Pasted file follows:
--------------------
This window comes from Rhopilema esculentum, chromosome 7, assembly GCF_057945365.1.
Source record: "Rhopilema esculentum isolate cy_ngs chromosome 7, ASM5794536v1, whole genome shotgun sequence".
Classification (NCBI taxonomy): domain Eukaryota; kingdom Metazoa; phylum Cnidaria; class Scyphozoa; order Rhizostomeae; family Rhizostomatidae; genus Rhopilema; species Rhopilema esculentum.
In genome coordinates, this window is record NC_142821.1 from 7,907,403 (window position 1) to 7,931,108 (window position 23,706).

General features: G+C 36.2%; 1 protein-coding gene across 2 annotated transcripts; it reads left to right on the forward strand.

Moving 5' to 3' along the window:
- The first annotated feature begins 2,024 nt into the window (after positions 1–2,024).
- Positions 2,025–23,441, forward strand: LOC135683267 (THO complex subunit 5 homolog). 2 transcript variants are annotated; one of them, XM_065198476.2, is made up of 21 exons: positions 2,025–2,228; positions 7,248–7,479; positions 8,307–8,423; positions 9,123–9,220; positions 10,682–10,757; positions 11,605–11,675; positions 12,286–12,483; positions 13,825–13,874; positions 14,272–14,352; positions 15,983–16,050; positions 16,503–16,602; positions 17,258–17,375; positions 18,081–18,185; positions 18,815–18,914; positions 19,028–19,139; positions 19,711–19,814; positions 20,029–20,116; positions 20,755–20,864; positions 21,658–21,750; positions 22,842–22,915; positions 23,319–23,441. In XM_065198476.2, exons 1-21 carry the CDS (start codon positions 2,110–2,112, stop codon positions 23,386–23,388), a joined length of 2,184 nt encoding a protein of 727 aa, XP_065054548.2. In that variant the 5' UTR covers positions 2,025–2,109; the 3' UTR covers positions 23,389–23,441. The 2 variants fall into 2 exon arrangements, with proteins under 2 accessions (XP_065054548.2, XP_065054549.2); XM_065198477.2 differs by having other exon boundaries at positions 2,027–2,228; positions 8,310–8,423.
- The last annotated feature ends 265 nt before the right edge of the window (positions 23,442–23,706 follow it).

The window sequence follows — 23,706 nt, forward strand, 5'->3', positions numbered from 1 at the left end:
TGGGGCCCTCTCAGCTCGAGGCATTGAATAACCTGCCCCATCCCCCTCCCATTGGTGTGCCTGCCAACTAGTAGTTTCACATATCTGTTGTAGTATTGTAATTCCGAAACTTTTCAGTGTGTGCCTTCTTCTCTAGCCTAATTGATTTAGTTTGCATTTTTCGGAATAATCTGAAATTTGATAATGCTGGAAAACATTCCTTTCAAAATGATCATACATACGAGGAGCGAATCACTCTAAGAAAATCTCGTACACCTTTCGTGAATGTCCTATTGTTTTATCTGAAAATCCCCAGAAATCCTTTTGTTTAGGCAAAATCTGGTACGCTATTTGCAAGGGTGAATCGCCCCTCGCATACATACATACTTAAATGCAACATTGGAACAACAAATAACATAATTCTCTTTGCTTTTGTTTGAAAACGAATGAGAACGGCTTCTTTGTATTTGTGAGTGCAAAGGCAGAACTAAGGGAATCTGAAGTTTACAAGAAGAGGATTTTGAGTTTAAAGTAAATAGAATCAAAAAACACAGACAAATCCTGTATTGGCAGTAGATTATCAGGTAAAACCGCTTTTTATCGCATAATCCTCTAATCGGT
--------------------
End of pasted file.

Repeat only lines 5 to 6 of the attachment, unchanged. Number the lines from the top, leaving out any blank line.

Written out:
General features: G+C 36.2%; 1 protein-coding gene across 2 annotated transcripts; it reads left to right on the forward strand.

Moving 5' to 3' along the window: